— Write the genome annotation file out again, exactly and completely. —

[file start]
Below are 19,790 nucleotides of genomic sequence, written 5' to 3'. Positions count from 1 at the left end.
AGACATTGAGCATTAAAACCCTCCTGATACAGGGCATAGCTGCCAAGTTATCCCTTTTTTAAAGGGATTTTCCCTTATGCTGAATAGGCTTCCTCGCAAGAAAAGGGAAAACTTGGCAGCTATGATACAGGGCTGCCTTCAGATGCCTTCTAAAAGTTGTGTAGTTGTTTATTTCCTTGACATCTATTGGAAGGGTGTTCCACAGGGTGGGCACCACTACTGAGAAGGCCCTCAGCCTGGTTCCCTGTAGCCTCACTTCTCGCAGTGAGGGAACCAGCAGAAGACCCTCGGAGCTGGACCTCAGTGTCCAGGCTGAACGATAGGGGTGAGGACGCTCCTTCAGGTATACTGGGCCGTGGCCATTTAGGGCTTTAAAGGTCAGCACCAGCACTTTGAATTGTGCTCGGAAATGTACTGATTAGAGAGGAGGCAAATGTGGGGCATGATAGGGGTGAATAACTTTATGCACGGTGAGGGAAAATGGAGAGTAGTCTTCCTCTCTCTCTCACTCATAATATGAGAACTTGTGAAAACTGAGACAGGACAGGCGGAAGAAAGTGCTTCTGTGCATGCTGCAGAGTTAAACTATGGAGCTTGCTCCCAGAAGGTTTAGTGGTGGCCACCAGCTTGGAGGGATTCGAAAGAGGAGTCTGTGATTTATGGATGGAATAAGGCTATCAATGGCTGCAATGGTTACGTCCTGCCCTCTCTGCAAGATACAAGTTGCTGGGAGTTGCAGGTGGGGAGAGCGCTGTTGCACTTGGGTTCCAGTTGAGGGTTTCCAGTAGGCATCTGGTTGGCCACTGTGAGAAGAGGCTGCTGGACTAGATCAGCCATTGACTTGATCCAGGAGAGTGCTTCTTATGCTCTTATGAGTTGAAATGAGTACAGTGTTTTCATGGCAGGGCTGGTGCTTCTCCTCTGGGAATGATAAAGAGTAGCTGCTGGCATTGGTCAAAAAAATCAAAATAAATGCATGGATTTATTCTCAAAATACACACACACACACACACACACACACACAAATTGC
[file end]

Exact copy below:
Below are 19,790 nucleotides of genomic sequence, written 5' to 3'. Positions count from 1 at the left end.
AGACATTGAGCATTAAAACCCTCCTGATACAGGGCATAGCTGCCAAGTTATCCCTTTTTTAAAGGGATTTTCCCTTATGCTGAATAGGCTTCCTCGCAAGAAAAGGGAAAACTTGGCAGCTATGATACAGGGCTGCCTTCAGATGCCTTCTAAAAGTTGTGTAGTTGTTTATTTCCTTGACATCTATTGGAAGGGTGTTCCACAGGGTGGGCACCACTACTGAGAAGGCCCTCAGCCTGGTTCCCTGTAGCCTCACTTCTCGCAGTGAGGGAACCAGCAGAAGACCCTCGGAGCTGGACCTCAGTGTCCAGGCTGAACGATAGGGGTGAGGACGCTCCTTCAGGTATACTGGGCCGTGGCCATTTAGGGCTTTAAAGGTCAGCACCAGCACTTTGAATTGTGCTCGGAAATGTACTGATTAGAGAGGAGGCAAATGTGGGGCATGATAGGGGTGAATAACTTTATGCACGGTGAGGGAAAATGGAGAGTAGTCTTCCTCTCTCTCTCACTCATAATATGAGAACTTGTGAAAACTGAGACAGGACAGGCGGAAGAAAGTGCTTCTGTGCATGCTGCAGAGTTAAACTATGGAGCTTGCTCCCAGAAGGTTTAGTGGTGGCCACCAGCTTGGAGGGATTCGAAAGAGGAGTCTGTGATTTATGGATGGAATAAGGCTATCAATGGCTGCAATGGTTACGTCCTGCCCTCTCTGCAAGATACAAGTTGCTGGGAGTTGCAGGTGGGGAGAGCGCTGTTGCACTTGGGTTCCAGTTGAGGGTTTCCAGTAGGCATCTGGTTGGCCACTGTGAGAAGAGGCTGCTGGACTAGATCAGCCATTGACTTGATCCAGGAGAGTGCTTCTTATGCTCTTATGAGTTGAAATGAGTACAGTGTTTTCATGGCAGGGCTGGTGCTTCTCCTCTGGGAATGATAAAGAGTAGCTGCTGGCATTGGTCAAAAAAATCAAAATAAATGCATGGATTTATTCTCAAAATACACACACACACACACACACACACACACAAATTGC